Cool job

  • 20200609 Prelevements eau site pH ©EB
  • 20200609 Bouteille Niskin sous la banquise ©EB
  • 20200603 Benthos Arctic Bay ©EB
  • 20200530 Eric rejoint le site de manip en kite-ski ©France Pinczon du Sel

To study the coralline growth, in addition to diving to regularly recover some of the samples prepared in September and to check the various sensors (pH, salinity, light, temperature), we have a protocol for water sampling at both sites. It's my job of the day.

Even after twenty years of field work on the ice, I still think this job is cool.

On skis, I'm hauling my sled to the first site where I set up the tent and the mini lab. I open the hole, it's easy at this time of the year even if the ice thickness is more than 1.6 meters, and I lower the Niskin bottle down to 15m depth, right next to the coralline samples. It is this water that we are looking at. Previously, to monitor the experiment, I drop the 360-degree camera give by Exocéan. Well setup in the tent, I carefully follow the protocol for filling the different bottles which will be kept either frozen either in the dark until they reach Jessica Gould's lab. She has just received a prestigious award for her work!

By VHF radio, I talk to Léonie who is usually doing this lab work on board Vagabond when it is too cold to setup a mini lab on the ice. On the Internet, I check the correct setting of the pipette. It's amazing to be so well connected in the field, having a mobile phone in winter is completely new for us! The 25 communities in Nunavut have had a cellular network since September 2019.

Zachary is coming back from hunting and stops to greet me. He offers me a skidoo ride to the next site! I just hook my sled behind his machine for the 10 minutes trip. He helps me set up the tent, we share a tea and look at some pictures. He missed a goose this morning, 3 hours south of here. I show him what the seabed looks like under our feet, he is surprised by their richness and would have bet that I took the photo in tropical waters! For sure the contrast with the ice at the surface is incredible. Three days ago, Zachary visited us at Victor Point, where we were camping with the family, and showed me a picture of a young seal lost on the ice, too far from its hole. Fifteen seals have been lost in recent weeks in the Arctic Bay region, such as the one found near Vagabond in 2012. In two days time he will go Arctic char fishing and seal hunting with his father Mishak, who is also collaborating with the SmartIce program: ice thickness surveys similar to those we regularly do for Christian Haas (co-founder of SmartIce), either alone or with him.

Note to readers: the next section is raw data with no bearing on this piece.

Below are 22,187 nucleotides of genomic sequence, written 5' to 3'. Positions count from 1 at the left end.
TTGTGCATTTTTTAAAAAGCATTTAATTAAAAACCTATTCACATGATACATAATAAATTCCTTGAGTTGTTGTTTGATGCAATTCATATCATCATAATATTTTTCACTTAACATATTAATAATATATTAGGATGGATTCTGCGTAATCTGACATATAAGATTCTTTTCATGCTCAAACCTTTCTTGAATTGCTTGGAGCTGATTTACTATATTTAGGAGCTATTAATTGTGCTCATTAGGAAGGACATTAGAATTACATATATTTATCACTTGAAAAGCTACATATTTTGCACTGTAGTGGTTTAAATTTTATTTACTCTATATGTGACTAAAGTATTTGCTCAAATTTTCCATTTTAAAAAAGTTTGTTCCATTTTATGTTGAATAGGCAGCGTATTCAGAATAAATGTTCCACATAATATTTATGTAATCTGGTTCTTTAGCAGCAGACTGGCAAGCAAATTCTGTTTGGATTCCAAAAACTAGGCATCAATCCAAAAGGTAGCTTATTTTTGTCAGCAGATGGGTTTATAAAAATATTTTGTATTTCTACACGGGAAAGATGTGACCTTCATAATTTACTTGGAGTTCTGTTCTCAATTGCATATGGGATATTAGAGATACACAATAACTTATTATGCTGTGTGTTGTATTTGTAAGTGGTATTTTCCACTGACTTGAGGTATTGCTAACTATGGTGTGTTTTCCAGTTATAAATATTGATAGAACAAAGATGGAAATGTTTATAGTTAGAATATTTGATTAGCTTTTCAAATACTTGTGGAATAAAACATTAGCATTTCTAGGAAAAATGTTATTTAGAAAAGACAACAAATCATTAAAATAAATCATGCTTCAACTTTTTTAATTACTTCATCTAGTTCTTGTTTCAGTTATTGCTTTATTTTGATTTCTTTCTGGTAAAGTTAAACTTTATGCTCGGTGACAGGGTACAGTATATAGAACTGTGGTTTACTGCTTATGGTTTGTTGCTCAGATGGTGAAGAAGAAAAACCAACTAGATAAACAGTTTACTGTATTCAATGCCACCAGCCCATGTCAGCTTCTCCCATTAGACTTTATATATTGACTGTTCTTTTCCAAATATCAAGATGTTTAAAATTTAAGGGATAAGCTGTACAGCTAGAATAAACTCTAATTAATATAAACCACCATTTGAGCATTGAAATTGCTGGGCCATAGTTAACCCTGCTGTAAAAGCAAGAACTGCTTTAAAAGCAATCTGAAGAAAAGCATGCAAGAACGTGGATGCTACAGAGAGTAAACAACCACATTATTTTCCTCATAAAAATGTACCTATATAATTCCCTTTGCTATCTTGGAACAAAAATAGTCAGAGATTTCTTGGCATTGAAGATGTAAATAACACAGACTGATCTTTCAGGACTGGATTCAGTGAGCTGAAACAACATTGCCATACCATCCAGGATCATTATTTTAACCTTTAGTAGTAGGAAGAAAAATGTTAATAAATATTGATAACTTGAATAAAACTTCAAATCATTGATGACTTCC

While finishing the water sampling, putting everything back into the sled and stopping the timelapse camera, the wind picks up gently. I'm happy to use the kite to cover most of the 4 km to Vagabond. Science, a hunter's visit, skiing, snowkiting, photography, on top or under the ice. A great day. It must be my birthday tomorrow.